It may not be news to many that the Federation of Indian Export Organisations (FIEO) has been advocating the establishment of an Indian shipping line of international standards, since a long time now. The basis of their arguments lies in the excessive and expensive dependence of Indian traders on foreign shipping lines. They claim that India repatriated over USD 80 billion in transport services in calendar year 2021
In this direction, the Russian government has offered India to provide assistance in building large capacity ships – something that would help India reduce its cling on exorbitant shipping lines. The offer came soon after India made a stance to not follow the G7’s price cap on Russian oil, which was imposed earlier this month.
“Concurrent restrictions on G7 insurance and financing, a delayed rollout of the price cap, and Russia’s aversion to selling into western policy constraints will combine to create an initial shortage of ships and buyers required to re-route roughly half of the 2 million barrels per day,” S&P Global’s chief geopolitical risk advisor said in a note.
It should be noted that earlier this year, with India’s fuel demand reaching record high, oil exports from Russia did not miss much of a beat. The Russian oil barrels travelling via sea stayed stable in November at just over 3 million barrels per day. With these numbers, India somewhat helped Russia offset the threat of loss on the European end. Europe’s imports from Russia sank to all-time lows ahead of the EU’s capping of Russian oil prices. On the other hand, according to the Russian Foreign Ministry, Russian oil imports to India rose to 16.35 million tonnes in the first eight months of 2022.
“While Russian crude flows to the EU slumped 308,000 b/d to average a record low of 464,000 b/d in the month, Indian refiners stepped up their buying of Russian oil by 272,000 b/d to a record 1.17 million b/d,” S&P said.
Alexander Novak, Deputy Prime Minister of Russia, offered India cooperation on leasing and building large-capacity ships, which will help India to reduce its reliance on European insurance services and the charter of tankers. Last year New Delhi and Moscow decided to focus on the area of civilian shipbuilding, which will facilitate enhancement of investments in shipbuilding and repair, scientific research, development of intelligent transport & navigation systems, and international transport corridors. The civilian ships are also intended for oil trade. Mazagaon Dock Ltd and Zvezda Shipyard of Russia have signed an agreement for commercial shipping.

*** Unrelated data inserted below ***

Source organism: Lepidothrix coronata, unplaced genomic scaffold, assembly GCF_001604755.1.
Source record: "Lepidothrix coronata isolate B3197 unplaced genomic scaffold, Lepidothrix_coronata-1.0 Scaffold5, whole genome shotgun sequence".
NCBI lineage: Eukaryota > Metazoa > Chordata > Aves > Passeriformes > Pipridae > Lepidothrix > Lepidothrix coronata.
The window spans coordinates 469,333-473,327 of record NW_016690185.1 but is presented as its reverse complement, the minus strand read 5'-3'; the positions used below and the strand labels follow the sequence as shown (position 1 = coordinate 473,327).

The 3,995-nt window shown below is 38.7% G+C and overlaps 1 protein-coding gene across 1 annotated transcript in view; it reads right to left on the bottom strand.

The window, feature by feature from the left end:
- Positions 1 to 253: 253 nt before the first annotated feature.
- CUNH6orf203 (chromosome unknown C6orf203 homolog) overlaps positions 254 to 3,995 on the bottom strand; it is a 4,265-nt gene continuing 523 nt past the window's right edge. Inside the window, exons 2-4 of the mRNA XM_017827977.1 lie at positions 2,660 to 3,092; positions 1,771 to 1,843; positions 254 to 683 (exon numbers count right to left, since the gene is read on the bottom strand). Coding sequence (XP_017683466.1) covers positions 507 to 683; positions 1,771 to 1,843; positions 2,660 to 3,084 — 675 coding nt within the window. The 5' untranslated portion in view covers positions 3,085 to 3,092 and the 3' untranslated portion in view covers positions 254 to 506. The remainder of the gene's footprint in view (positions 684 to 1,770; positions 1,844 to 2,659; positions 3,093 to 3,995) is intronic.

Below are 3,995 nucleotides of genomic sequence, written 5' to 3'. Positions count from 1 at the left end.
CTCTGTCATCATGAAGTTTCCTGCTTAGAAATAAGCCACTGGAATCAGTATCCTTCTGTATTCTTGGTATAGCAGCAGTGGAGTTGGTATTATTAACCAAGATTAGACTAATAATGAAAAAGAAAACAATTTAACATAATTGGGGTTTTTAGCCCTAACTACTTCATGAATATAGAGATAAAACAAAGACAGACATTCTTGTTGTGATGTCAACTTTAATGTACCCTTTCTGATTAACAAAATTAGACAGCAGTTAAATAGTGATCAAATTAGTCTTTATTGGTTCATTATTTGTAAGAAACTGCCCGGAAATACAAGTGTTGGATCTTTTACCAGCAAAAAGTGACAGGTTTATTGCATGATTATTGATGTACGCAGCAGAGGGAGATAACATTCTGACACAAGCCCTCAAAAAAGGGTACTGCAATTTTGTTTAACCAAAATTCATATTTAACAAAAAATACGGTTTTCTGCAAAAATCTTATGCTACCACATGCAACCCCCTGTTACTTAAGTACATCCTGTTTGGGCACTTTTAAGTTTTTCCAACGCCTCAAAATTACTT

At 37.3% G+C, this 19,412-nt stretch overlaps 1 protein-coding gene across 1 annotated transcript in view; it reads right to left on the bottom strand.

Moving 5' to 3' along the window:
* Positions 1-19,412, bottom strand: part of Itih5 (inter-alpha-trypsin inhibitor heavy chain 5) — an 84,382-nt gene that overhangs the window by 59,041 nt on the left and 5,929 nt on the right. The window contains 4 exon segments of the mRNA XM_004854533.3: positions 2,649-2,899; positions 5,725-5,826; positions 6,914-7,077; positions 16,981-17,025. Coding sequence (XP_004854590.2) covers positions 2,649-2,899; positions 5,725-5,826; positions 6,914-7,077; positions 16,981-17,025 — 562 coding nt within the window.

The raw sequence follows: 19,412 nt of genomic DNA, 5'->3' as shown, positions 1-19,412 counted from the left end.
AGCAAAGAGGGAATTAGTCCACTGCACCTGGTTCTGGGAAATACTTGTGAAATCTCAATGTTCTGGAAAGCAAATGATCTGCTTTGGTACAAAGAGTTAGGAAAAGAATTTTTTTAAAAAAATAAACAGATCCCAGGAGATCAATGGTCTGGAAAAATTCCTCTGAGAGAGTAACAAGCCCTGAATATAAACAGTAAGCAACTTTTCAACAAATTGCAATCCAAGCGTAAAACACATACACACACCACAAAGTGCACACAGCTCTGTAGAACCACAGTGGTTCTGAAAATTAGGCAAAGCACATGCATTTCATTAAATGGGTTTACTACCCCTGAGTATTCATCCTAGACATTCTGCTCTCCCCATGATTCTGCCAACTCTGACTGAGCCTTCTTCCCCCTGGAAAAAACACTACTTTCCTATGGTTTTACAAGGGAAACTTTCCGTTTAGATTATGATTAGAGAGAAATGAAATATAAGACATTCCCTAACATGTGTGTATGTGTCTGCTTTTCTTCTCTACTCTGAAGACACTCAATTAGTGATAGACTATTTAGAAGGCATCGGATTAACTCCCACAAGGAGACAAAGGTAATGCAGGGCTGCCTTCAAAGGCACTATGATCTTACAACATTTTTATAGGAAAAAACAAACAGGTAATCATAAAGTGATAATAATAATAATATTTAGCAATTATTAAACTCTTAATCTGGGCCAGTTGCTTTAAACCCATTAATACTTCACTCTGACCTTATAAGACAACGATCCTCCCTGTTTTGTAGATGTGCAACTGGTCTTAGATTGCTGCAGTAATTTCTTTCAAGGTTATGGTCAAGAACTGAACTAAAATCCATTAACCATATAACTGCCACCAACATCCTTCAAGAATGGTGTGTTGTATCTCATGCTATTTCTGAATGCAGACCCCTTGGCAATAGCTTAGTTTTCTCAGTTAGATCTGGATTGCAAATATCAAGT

Bilateral trade between India and Russia has witnessed a record increase on the charts. Both the nations are furthering their mutual interest in the form of trade of energy resources like oil, petroleum products, liquefied natural gas, coal and fertiliser. Between April and September, India’s exports to Russia stood at USD 1.29 billion, compared with USD 3.25 billion during the last financial year. Imports from Russia, however, have grown fivefold in the first five months of the fiscal to USD 17.23 billion.
The executive body of the European Union has asked its 27 member-countries to cap the price of Russian oil at USD 60 a barrel as part of the West’s attempt to squeeze Moscow’s oil revenues and limit its ability to wage war in Ukraine while keeping global prices and supplies steady. From 5 December, western shipping and insurance companies are prohibited from handling Russian oil sold above the price cap.
“The introduction of a price cap on Russian oil is an anti-market measure. It disrupts supply chains and could significantly complicate the situation in global energy markets. Such non-market mechanisms disrupt the international trading system as a whole and set a dangerous precedent in the energy market.”Alexander Novak, Russia’s Deputy Prime Minister
India’s Minister of External Affairs S Jaishankar, and Minister for Petroleum and Natural Gas Hardeep Singh Puri, have both maintained a continuous diplomatic standpoint on India’s oil imports from Russia. They have said on multiple occasions that oil will be purchased from the source with the best deal and it’s the oil companies who make the purchases instead of the government.
Puri told CNN last month that “there is no moral conflict. if somebody wants to take an ideological position… We don’t buy from X or Y, we buy whatever is available. I don’t do the buying, it’s the oil companies who do the buying.”
India has also been evidently vocal about its neutrality on the Russia-Ukraine war.